As Germany prepares to put a 100-year-old man on trial for Nazi war crimes, public prosecutors in several German states have announced that they are investigating more than a dozen other suspects.
Most of the cases involve concentration camp guards who may be charged as accessories to murder following the precedent-setting conviction of Ivan Demjanjuk in Munich in 2011. Demjanjuk was found guilty as an accessory in the murders of nearly 30,000 Jews in the Sobibor death camp in Nazi-occupied Poland.
According to German news reports, trials are already set to begin this Autumn in two cases: A 96-year-old woman will appear before the Itzehoe Regional Court in Schleswig-Holstein, and the 100-year-old man is due to stand trial at the Neuruppin Regional Court in the former East German state of Brandenburg.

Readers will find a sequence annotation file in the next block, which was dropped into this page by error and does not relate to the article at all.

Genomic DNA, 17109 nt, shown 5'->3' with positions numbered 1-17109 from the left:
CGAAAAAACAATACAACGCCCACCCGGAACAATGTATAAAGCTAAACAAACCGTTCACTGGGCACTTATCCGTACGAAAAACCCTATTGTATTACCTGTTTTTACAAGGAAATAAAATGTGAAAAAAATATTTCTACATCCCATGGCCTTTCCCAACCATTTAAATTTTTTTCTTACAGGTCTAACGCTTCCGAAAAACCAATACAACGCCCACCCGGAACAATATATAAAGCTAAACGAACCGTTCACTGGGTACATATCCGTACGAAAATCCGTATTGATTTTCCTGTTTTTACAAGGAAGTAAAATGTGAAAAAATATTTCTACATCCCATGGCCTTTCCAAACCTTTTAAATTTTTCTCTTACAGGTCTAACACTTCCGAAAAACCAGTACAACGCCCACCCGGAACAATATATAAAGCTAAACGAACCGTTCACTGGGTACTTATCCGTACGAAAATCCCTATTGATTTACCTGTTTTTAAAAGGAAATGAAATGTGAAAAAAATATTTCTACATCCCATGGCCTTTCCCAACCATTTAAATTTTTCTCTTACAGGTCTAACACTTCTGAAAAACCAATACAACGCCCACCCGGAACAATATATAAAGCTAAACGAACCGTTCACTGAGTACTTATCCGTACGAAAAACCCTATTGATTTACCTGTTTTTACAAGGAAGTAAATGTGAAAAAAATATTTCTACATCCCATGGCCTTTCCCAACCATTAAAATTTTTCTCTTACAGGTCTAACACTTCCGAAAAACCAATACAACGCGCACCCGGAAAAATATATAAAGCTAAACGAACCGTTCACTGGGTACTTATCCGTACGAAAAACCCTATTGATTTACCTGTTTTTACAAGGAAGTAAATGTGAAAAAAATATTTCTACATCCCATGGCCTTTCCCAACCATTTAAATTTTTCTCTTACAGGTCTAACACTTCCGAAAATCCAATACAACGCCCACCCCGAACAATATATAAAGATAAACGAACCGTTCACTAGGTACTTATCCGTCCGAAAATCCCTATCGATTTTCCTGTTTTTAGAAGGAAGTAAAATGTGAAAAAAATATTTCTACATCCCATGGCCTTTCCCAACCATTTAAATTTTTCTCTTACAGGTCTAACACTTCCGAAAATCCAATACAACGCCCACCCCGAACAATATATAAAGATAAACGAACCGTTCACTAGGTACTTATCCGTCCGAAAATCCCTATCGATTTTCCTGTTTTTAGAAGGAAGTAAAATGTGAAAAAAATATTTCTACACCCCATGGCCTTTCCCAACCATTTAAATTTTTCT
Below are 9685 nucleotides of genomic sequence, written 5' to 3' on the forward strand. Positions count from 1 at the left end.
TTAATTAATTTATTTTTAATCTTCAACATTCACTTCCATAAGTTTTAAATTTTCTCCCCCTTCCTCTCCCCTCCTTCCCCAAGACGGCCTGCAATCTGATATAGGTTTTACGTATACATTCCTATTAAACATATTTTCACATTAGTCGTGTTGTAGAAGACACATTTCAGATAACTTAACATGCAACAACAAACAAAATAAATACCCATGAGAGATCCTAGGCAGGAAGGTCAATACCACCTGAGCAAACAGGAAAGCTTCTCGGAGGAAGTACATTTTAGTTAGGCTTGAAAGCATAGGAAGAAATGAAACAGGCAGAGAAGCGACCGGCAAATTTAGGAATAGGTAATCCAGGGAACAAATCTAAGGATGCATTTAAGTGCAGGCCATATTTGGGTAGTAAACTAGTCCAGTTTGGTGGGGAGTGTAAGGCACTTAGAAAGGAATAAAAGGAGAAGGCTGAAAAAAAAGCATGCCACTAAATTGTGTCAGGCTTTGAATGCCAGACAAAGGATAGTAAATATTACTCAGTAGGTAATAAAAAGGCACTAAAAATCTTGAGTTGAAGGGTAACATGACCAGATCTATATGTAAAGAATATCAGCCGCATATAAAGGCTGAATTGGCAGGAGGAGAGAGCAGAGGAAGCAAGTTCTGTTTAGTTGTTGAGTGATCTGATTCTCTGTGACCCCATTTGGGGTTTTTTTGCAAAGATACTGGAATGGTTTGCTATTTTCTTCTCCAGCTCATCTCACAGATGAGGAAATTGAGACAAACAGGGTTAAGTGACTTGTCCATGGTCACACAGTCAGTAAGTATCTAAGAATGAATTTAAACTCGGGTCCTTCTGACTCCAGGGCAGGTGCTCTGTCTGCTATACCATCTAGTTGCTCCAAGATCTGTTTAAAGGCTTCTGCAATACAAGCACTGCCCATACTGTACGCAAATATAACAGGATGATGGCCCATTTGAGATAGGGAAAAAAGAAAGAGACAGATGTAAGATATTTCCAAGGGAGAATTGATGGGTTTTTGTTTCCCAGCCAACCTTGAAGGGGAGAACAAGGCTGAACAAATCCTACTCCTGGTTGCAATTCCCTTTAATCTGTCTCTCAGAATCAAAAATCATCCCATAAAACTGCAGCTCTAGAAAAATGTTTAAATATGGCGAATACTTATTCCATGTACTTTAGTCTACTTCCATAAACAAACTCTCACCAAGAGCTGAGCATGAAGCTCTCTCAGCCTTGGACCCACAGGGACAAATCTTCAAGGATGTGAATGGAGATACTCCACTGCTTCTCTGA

Meanwhile, nine investigations are ongoing and there are six more preliminary probes, Thomas Will, head of the Central Office for the Investigation of National Socialist Crimes, based in Ludwigsburg, told Der Spiegel magazine. There is no statute of limitations for murder and accessory to murder.
Thomas Walther, an attorney who represented co-plaintiffs in the Demjanjuk trial and reportedly will do the same in this trial, said in a recent interview with the Tagesspiegel newspaper that his clients, Holocaust survivors, are just as old as the accused and have never given up hope for justice.
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